Medicinal Uses
Vetiver essential oil is a circulatory and endocrine gland stimulant, while having a calming effect on the mind. In other words, it stimulates and balances function, while putting the body to rest. The chemical picture this essential oil paints is one that supports relaxation, the immune system, and inflammation.
Immune Response
Vetiver has the ability to stimulate a weakened immune system when stress has dampened the energy. It also has the capacity to regulate an over stimulated immune system, especially in an allergic response. In my experience, it has great effect on inflammation due to allergic response as well as low immune function when combined with essential oils of lavender, myrrh and eucalyptus, with a hint of mint. I have clients apply the formula under their nose, where they can inhale it deeply. Do this for a few minutes every 15 minutes, or until relief is felt. This can work to aid an allergic reaction, but should not be substituted for medication in the event of a life-threatening allergy. To stimulate a weakened immune system, apply the same formula under the nose 4 times daily and inhale for a few minutes each application.
Emotional Attributes
The frequency of vetiver oil is slow. If you meditate and sit with the scent, it makes a wave through the body that changes ones own frequency to a more tranquil and calm state. The positive effect vetiver has on the immune system is due in part to its ability to calm and cool the body. Vetiver is specifically indicated for stress and over extension emotionally and physically. It acts to sedate the nervous system and lessen what feels like an attack on the body, thus chemically balancing our reaction. Conditions of nervous debility, sexual frigidity due to stress, excessive heat, and tension are relieved by a combination of vetiver and rose, with a bit of atlas cedar wood. For a more sedative effect, substitute sandalwood for atlas cedar wood. For a more aphrodisiac effect, combine vetiver with sandalwood, ylang-ylang, sweet orange and cinnamon.

Sensitive Skin

With sensitive immune systems and emotions comes sensitive skin for some. Vetiver’s anti-inflammatory effects and soothing nature also work on dry, irritated skin. For a general formula in such cases, try a combination of essential oils of vetiver, yarrow or german chamomile, and a hint of myrrh and rose in an infused oil of comfrey or calendula. Skin conditions can be tricky, so it is not always as easy as a general formula. But it is worth a try.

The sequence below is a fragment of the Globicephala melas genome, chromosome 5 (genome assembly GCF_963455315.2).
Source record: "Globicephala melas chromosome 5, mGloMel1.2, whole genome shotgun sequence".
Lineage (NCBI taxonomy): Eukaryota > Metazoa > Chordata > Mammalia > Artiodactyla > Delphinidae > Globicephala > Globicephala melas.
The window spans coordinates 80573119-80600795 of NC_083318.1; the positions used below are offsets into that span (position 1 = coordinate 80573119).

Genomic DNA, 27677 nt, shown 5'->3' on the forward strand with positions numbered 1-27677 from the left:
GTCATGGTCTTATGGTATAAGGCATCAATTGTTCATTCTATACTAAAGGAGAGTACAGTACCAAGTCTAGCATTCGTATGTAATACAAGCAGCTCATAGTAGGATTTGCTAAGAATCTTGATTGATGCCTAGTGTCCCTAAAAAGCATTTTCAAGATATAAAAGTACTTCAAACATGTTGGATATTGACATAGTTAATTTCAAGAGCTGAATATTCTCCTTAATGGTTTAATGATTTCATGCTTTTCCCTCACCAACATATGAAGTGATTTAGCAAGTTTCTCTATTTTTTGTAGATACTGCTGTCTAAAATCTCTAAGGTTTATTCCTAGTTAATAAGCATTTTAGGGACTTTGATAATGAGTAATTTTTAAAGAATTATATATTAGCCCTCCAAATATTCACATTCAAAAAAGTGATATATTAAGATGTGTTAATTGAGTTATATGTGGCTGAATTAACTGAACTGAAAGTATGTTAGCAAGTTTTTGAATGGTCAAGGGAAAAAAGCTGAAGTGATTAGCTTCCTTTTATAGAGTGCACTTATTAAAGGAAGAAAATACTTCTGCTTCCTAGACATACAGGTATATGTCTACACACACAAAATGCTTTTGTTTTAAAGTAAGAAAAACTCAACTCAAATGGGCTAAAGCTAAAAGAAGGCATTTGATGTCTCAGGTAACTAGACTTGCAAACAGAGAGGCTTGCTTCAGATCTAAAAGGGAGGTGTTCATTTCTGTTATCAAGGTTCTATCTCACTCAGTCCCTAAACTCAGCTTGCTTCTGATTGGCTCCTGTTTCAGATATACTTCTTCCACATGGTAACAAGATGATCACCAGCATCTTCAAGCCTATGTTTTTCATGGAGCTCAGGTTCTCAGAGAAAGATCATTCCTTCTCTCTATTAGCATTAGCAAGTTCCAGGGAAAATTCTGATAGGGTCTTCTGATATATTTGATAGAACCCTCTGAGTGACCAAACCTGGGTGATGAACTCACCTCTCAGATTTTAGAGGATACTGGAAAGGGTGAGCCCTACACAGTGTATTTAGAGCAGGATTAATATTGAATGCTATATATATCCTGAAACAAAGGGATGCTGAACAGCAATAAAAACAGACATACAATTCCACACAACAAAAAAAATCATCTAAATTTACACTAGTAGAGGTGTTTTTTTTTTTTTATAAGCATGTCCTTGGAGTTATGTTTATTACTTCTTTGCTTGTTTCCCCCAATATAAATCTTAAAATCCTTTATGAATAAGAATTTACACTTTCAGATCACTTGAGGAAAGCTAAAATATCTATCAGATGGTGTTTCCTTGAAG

How to Make a Cooling Foot and Hand Spray

Salves and lotions can be heavy in summer. To benefit from the emotional and heat relieving effects of vetiver, I recommend making a hand/wrist/foot spray that can also be used all over the body. You will need a glass spray bottle, which can be obtained from Community Pharmacy or Whole Foods. The ingredients I use are distilled water, witch hazel, and essential oils of lavender, peppermint and vetiver.

These essential oils restore balance and tranquility after a day in the heat. Peppermint calms, increases vitality, and brings clarity to a cluttered and swollen mind after a hot day outside. Lavender and vetiver calm as well. They clear the fog of heat that weighs heavy on the emotions, for an overheated body causes emotions to run hot as well. Together they support us in our over sensitivity, nervous debility and stress that come from the heat. They can also aid a heat headache when inhaled deeply for a few minutes at a time until the desired result is felt.

To make the spray in a 4 oz. bottle, use 2 parts distilled water to 1 part witch hazel. Add 15 drops of vetiver, about 7 drops of lavender and 5 drops of peppermint. If you would like one scent to be more pronounced then the others, play with the formula to decide what you like best. And feel free to add something different.
Red Root Mountain School of Botanical Medicine

3.2.2 From Roots: It has been well known since ancient times that vetiver possesses aromatic
roots. A pleasant aroma is released from vetiver root dug from the soil and hanged in the shade. In
India the dried roots are used to give fragrance to linen clothes while the root mass is used as a blind
to cool down the heat of the summer, especially in northern India (Sastry 1998). The blind, known
as ‘Tatti’, is woven from the wiry, fibrous root of vetiver. The vetiver blind is continually doused
with water throughout the day, turning the hot wind into a scented cooling breeze, which passes
through the soaked vetiver blind, releasing a bitter-sweet aroma. The scented vetiver roots are also
used for making fans, cloth hangers, and are mixed with other kind of flower scents and leaves for
making sachets.

Indigenous Uses of Vetiver
Indigneous Uses of Vetiver

The oil is not restricted to perfumery use. It has played an important part in indigenous medicine since antiquity. Perhaps its most reknowned use is as a refrigerant. During the hot summer months the oil is added to bath water or directly applied to the skin to reduce the effects of the external heat.. The oil is also used to treat flatulence, colic and obstinate vomiting. It is said to be useful when applied locally for sprain, rheumatism and lombago. The hydrosol is widely used in preparing a delicious sherbet which is a favorite summer time drink which quenches thirst and cools the body temperature. This hydrosol also finds its way into a great variety of regional dishes, especially sweets.